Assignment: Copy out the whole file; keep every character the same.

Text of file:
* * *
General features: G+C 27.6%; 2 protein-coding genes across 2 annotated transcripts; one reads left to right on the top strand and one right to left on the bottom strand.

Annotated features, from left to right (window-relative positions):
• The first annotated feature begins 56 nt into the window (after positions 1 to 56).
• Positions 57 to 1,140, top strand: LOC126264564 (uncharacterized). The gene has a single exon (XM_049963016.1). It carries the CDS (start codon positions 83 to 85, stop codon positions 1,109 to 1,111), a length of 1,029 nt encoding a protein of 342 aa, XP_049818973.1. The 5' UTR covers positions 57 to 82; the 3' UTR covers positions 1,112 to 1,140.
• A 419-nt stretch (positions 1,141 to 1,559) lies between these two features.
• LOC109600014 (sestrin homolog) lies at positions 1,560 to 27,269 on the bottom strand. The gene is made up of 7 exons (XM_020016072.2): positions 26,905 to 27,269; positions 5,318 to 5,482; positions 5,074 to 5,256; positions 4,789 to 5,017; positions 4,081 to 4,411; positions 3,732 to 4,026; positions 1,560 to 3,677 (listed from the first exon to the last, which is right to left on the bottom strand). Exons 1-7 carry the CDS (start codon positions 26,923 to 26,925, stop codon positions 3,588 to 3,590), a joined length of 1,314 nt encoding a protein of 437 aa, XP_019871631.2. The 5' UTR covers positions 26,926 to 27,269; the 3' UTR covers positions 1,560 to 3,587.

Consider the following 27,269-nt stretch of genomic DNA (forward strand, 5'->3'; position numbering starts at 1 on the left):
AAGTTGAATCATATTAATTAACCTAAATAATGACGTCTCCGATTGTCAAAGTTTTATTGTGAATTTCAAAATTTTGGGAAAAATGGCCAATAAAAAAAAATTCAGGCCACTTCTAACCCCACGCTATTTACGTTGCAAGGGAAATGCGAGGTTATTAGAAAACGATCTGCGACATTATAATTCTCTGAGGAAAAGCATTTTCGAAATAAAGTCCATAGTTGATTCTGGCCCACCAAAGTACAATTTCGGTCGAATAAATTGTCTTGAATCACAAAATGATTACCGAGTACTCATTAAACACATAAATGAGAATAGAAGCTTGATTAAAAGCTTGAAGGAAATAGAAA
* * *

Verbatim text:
General features: G+C 27.6%; 2 protein-coding genes across 2 annotated transcripts; one reads left to right on the top strand and one right to left on the bottom strand.

Annotated features, from left to right (window-relative positions):
• The first annotated feature begins 56 nt into the window (after positions 1 to 56).
• Positions 57 to 1,140, top strand: LOC126264564 (uncharacterized). The gene has a single exon (XM_049963016.1). It carries the CDS (start codon positions 83 to 85, stop codon positions 1,109 to 1,111), a length of 1,029 nt encoding a protein of 342 aa, XP_049818973.1. The 5' UTR covers positions 57 to 82; the 3' UTR covers positions 1,112 to 1,140.
• A 419-nt stretch (positions 1,141 to 1,559) lies between these two features.
• LOC109600014 (sestrin homolog) lies at positions 1,560 to 27,269 on the bottom strand. The gene is made up of 7 exons (XM_020016072.2): positions 26,905 to 27,269; positions 5,318 to 5,482; positions 5,074 to 5,256; positions 4,789 to 5,017; positions 4,081 to 4,411; positions 3,732 to 4,026; positions 1,560 to 3,677 (listed from the first exon to the last, which is right to left on the bottom strand). Exons 1-7 carry the CDS (start codon positions 26,923 to 26,925, stop codon positions 3,588 to 3,590), a joined length of 1,314 nt encoding a protein of 437 aa, XP_019871631.2. The 5' UTR covers positions 26,926 to 27,269; the 3' UTR covers positions 1,560 to 3,587.

Consider the following 27,269-nt stretch of genomic DNA (forward strand, 5'->3'; position numbering starts at 1 on the left):
AAGTTGAATCATATTAATTAACCTAAATAATGACGTCTCCGATTGTCAAAGTTTTATTGTGAATTTCAAAATTTTGGGAAAAATGGCCAATAAAAAAAAATTCAGGCCACTTCTAACCCCACGCTATTTACGTTGCAAGGGAAATGCGAGGTTATTAGAAAACGATCTGCGACATTATAATTCTCTGAGGAAAAGCATTTTCGAAATAAAGTCCATAGTTGATTCTGGCCCACCAAAGTACAATTTCGGTCGAATAAATTGTCTTGAATCACAAAATGATTACCGAGTACTCATTAAACACATAAATGAGAATAGAAGCTTGATTAAAAGCTTGAAGGAAATAGAAA